I know we’ve grown accustomed to catch and release, but fish tastes GOOD!
So when you’re out fishing on your kayak, and you want to bring some home for the grill, you need to know the proper way to store them.
Today, I’ll show you different ways to keep fish fresh when kayak fishing, and other tips on bringing home good tasting fish!
Kill the Fish Quick to Keep Them Fresh
One thing to bear in mind, to keep a fish as fresh as possible, you need to make sure to kill it quickly. Letting the fish slowly die, causes natural toxins to seep into the meat, and letting the fish thrash about will bruise the meat. So, once you have the fish in your boat, you need to stun the fish. Do this by hitting the fish in a soft spot just above the eyes with a billy club.
It’s also best to bleed the fish out. This isn’t a requirement, you’ll still get good tasting fish just by storing them properly and stunning them, but if you want sashimi grade fish, you need to bleed them out before you store them away.
How to Keep Fish When Kayak Fishing
Keeping fish when you’re kayak fishing doesn’t have a one size fits all method. Instead, you need to take into account where you’re fishing, what you’re catching, and the size of your kayak.
- Kayak Cooler
The most obvious choice is a cooler. Coolers are insulated and keep the fish cool; protecting the meat from deteriorating from the warmth of the sun. There are plenty of great kayak coolers that are compact enough to fit right behind you kayak seat, while big enough to store a good amount of fish.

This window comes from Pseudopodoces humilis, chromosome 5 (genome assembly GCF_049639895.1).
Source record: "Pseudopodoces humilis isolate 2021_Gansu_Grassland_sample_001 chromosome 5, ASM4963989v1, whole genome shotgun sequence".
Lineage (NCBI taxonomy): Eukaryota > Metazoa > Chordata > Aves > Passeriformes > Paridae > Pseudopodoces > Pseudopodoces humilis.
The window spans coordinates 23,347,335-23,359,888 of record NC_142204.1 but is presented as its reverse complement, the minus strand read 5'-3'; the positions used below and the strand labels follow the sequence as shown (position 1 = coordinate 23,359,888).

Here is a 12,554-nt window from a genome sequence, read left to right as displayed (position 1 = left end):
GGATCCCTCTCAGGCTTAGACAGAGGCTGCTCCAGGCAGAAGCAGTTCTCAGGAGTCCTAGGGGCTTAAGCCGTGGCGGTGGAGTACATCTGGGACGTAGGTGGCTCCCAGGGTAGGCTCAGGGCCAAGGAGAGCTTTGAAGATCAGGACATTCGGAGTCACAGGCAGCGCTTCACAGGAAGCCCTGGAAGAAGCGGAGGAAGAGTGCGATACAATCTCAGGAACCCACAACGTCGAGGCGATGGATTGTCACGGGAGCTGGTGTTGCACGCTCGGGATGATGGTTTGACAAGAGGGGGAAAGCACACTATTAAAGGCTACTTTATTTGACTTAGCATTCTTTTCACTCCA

- Fish Bag
A solid choice for keeping your fish fresh is a fish bag. These bags are simple insulated bags that fit on the floor of your kayak, or on in the hull storage, that keep the fish cool thanks to ice packs or ice. If you don’t want to spring for an expensive “name brand” kayak fish bag, you can achieve the same effect with a $1 cooler bag from the grocery store.
- Dry Bag with Ice Packs
An out of the box method, you can use your dry back loaded with either ice or ice packs for a convenient place to store your fish.
Stringers are a popular choice among many kayak anglers because they take no space at all inside the kayak. Instead, you’re stringing up your catch and letting it float in the cool water as you fish. However, you should know this isn’t the best way to keep your fish fresh. Bobbing in the water can bruise the fish, plus, fish can sometimes fall of the stringer. Also, stringers add quite a bit of drag to the boat.
- Burlap Sacks
A cheap alternative to a fish bag is a regular burlap sack. They use condensation to keep the fish cool. Before you throw a fish in one, though, make sure it’s wet. Usually, just a quick dip in the water will do. Also, if you see it drying up don’t forget to soak it back down.
When to Avoid Using Stringers
If you’re fishing in the Ocean, do NOT use a stringer. It’s just asking for trouble. Predators like Sharks, Sea Lions, and Orcas see dead dangling fish in the water as nothing more than an easy snack. The last thing you want is an encounter with a Shark or an Orca.
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